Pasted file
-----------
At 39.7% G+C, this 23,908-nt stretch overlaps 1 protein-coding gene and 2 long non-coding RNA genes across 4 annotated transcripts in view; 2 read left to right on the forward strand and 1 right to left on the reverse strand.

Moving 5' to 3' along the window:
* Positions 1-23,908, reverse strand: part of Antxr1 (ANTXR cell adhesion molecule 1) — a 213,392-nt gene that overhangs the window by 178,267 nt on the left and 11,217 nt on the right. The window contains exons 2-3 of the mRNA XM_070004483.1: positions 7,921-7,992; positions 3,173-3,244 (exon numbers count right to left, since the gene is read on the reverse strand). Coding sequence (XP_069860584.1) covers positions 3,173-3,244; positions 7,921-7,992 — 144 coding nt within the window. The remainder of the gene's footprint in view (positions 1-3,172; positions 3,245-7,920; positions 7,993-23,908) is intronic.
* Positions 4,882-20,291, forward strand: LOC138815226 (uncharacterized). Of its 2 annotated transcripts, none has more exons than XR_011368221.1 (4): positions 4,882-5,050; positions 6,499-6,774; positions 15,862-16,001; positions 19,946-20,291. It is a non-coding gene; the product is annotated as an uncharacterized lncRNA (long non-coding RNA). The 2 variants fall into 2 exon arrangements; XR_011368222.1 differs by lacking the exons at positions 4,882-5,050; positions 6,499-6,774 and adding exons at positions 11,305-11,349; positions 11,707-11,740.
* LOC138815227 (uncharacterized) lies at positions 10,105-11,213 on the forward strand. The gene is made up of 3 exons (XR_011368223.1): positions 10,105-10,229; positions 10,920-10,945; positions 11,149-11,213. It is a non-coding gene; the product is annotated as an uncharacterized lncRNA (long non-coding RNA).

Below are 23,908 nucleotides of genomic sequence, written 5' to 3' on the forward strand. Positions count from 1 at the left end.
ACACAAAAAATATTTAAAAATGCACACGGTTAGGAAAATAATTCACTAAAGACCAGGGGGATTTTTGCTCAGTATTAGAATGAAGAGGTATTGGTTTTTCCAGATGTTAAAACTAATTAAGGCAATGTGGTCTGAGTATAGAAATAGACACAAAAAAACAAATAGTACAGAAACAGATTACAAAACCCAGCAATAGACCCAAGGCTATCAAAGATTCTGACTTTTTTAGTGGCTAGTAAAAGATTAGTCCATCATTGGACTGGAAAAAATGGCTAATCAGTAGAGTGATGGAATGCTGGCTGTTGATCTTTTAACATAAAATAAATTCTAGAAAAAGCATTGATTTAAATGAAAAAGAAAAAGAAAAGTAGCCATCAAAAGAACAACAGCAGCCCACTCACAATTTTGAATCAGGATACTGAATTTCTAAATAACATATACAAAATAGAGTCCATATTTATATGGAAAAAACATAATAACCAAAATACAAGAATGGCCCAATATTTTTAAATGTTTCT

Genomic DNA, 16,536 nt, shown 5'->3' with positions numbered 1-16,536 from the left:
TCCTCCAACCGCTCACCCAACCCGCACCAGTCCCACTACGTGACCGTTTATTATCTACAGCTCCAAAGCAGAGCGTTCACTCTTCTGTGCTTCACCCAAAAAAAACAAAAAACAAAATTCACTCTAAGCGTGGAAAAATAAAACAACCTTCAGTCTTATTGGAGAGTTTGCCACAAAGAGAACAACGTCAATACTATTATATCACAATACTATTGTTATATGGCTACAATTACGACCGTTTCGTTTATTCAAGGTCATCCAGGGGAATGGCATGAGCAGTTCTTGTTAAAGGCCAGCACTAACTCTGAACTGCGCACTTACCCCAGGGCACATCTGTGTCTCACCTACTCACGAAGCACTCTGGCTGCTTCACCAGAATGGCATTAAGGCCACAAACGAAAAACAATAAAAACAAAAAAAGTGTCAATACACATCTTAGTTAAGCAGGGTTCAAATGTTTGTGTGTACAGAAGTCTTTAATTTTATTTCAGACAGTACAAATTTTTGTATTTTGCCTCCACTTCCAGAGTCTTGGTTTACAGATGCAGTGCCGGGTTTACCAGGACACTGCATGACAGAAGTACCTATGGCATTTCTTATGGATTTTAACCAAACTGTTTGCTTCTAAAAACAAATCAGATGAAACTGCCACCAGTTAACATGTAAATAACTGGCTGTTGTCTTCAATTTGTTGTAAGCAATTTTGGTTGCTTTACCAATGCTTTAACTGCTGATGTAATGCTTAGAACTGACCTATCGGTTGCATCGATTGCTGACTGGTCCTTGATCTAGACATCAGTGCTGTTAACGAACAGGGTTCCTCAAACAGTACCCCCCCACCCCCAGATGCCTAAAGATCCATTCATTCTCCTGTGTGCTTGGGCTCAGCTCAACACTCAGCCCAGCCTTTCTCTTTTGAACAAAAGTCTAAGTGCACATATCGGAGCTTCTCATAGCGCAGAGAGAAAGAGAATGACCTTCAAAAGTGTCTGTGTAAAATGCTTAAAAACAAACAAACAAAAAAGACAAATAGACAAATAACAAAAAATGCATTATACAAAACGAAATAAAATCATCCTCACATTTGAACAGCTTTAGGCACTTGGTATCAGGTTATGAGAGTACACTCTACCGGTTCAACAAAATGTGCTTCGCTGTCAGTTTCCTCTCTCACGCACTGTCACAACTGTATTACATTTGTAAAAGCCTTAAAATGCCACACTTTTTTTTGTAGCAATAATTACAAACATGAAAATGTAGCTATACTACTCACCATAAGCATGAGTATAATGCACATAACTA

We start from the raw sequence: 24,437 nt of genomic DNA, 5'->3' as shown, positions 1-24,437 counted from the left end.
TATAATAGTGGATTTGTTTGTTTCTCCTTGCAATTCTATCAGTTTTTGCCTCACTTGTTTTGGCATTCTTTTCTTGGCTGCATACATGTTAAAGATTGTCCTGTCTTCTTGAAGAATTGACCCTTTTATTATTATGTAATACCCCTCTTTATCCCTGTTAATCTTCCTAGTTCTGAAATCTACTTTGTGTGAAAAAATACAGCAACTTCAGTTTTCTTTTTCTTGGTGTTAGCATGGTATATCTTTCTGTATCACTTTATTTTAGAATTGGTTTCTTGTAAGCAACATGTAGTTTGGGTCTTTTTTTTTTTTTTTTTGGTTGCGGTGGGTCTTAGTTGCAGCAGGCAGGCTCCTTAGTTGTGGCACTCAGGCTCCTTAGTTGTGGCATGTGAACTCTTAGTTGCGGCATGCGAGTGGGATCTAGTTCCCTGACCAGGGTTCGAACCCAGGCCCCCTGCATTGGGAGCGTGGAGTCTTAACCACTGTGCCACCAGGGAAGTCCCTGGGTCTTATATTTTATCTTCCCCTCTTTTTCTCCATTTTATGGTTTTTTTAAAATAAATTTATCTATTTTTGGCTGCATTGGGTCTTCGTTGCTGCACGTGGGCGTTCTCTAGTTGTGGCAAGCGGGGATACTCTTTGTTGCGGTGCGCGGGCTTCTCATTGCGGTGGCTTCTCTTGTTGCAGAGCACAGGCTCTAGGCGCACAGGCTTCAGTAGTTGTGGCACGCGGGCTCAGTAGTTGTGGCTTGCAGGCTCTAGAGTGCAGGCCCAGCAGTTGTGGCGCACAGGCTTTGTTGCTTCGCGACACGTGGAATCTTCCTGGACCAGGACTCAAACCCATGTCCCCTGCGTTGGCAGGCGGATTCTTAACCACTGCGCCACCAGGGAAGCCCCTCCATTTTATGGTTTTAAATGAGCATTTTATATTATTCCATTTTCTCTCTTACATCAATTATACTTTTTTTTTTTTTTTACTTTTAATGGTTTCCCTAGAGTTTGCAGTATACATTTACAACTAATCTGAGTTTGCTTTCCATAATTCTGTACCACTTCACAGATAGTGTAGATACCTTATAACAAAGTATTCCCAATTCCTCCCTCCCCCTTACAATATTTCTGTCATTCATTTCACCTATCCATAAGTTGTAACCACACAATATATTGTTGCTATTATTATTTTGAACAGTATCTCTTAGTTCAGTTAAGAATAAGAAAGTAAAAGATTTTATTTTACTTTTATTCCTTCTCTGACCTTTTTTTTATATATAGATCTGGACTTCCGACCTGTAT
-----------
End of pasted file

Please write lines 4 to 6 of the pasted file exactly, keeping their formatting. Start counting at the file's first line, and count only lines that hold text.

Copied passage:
* Positions 4,882-20,291, forward strand: LOC138815226 (uncharacterized). Of its 2 annotated transcripts, none has more exons than XR_011368221.1 (4): positions 4,882-5,050; positions 6,499-6,774; positions 15,862-16,001; positions 19,946-20,291. It is a non-coding gene; the product is annotated as an uncharacterized lncRNA (long non-coding RNA). The 2 variants fall into 2 exon arrangements; XR_011368222.1 differs by lacking the exons at positions 4,882-5,050; positions 6,499-6,774 and adding exons at positions 11,305-11,349; positions 11,707-11,740.
* LOC138815227 (uncharacterized) lies at positions 10,105-11,213 on the forward strand. The gene is made up of 3 exons (XR_011368223.1): positions 10,105-10,229; positions 10,920-10,945; positions 11,149-11,213. It is a non-coding gene; the product is annotated as an uncharacterized lncRNA (long non-coding RNA).

Below are 23,908 nucleotides of genomic sequence, written 5' to 3' on the forward strand. Positions count from 1 at the left end.